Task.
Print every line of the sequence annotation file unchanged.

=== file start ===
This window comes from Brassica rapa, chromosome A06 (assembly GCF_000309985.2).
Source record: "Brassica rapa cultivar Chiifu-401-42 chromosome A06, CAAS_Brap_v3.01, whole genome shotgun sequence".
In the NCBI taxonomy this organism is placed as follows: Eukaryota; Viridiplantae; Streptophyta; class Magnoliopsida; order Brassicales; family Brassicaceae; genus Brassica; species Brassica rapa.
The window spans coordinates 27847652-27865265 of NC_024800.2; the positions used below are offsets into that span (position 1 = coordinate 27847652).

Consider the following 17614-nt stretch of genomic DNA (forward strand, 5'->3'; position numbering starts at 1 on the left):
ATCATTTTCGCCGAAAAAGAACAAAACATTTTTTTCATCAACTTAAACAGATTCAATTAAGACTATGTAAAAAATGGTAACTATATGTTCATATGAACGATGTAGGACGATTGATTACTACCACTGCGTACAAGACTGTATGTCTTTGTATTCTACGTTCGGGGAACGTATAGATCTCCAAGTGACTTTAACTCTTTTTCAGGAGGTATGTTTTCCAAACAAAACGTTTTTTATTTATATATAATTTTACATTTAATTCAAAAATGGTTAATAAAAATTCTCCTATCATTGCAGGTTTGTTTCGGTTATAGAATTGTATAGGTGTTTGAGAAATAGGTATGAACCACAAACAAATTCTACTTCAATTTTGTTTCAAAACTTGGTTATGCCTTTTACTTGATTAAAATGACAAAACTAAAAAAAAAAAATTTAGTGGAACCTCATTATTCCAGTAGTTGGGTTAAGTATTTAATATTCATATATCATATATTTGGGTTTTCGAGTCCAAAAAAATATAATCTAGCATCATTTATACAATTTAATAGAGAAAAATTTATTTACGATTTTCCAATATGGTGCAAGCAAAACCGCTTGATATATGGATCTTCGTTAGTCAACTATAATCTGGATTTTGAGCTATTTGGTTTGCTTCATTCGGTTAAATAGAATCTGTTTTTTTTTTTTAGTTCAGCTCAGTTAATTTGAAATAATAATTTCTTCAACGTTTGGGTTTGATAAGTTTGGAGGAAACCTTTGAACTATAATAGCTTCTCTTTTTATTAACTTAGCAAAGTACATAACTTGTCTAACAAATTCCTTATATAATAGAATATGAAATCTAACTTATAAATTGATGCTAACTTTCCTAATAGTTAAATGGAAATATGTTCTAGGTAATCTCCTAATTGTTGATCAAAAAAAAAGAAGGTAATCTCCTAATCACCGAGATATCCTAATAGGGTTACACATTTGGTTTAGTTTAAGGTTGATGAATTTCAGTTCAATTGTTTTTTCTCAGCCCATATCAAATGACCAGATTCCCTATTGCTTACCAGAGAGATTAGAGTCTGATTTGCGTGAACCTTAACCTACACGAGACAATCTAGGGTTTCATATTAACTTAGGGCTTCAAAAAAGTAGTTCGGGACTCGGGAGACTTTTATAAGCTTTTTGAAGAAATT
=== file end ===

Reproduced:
This window comes from Brassica rapa, chromosome A06 (assembly GCF_000309985.2).
Source record: "Brassica rapa cultivar Chiifu-401-42 chromosome A06, CAAS_Brap_v3.01, whole genome shotgun sequence".
In the NCBI taxonomy this organism is placed as follows: Eukaryota; Viridiplantae; Streptophyta; class Magnoliopsida; order Brassicales; family Brassicaceae; genus Brassica; species Brassica rapa.
The window spans coordinates 27847652-27865265 of NC_024800.2; the positions used below are offsets into that span (position 1 = coordinate 27847652).

Consider the following 17614-nt stretch of genomic DNA (forward strand, 5'->3'; position numbering starts at 1 on the left):
ATCATTTTCGCCGAAAAAGAACAAAACATTTTTTTCATCAACTTAAACAGATTCAATTAAGACTATGTAAAAAATGGTAACTATATGTTCATATGAACGATGTAGGACGATTGATTACTACCACTGCGTACAAGACTGTATGTCTTTGTATTCTACGTTCGGGGAACGTATAGATCTCCAAGTGACTTTAACTCTTTTTCAGGAGGTATGTTTTCCAAACAAAACGTTTTTTATTTATATATAATTTTACATTTAATTCAAAAATGGTTAATAAAAATTCTCCTATCATTGCAGGTTTGTTTCGGTTATAGAATTGTATAGGTGTTTGAGAAATAGGTATGAACCACAAACAAATTCTACTTCAATTTTGTTTCAAAACTTGGTTATGCCTTTTACTTGATTAAAATGACAAAACTAAAAAAAAAAAATTTAGTGGAACCTCATTATTCCAGTAGTTGGGTTAAGTATTTAATATTCATATATCATATATTTGGGTTTTCGAGTCCAAAAAAATATAATCTAGCATCATTTATACAATTTAATAGAGAAAAATTTATTTACGATTTTCCAATATGGTGCAAGCAAAACCGCTTGATATATGGATCTTCGTTAGTCAACTATAATCTGGATTTTGAGCTATTTGGTTTGCTTCATTCGGTTAAATAGAATCTGTTTTTTTTTTTTAGTTCAGCTCAGTTAATTTGAAATAATAATTTCTTCAACGTTTGGGTTTGATAAGTTTGGAGGAAACCTTTGAACTATAATAGCTTCTCTTTTTATTAACTTAGCAAAGTACATAACTTGTCTAACAAATTCCTTATATAATAGAATATGAAATCTAACTTATAAATTGATGCTAACTTTCCTAATAGTTAAATGGAAATATGTTCTAGGTAATCTCCTAATTGTTGATCAAAAAAAAAGAAGGTAATCTCCTAATCACCGAGATATCCTAATAGGGTTACACATTTGGTTTAGTTTAAGGTTGATGAATTTCAGTTCAATTGTTTTTTCTCAGCCCATATCAAATGACCAGATTCCCTATTGCTTACCAGAGAGATTAGAGTCTGATTTGCGTGAACCTTAACCTACACGAGACAATCTAGGGTTTCATATTAACTTAGGGCTTCAAAAAAGTAGTTCGGGACTCGGGAGACTTTTATAAGCTTTTTGAAGAAATT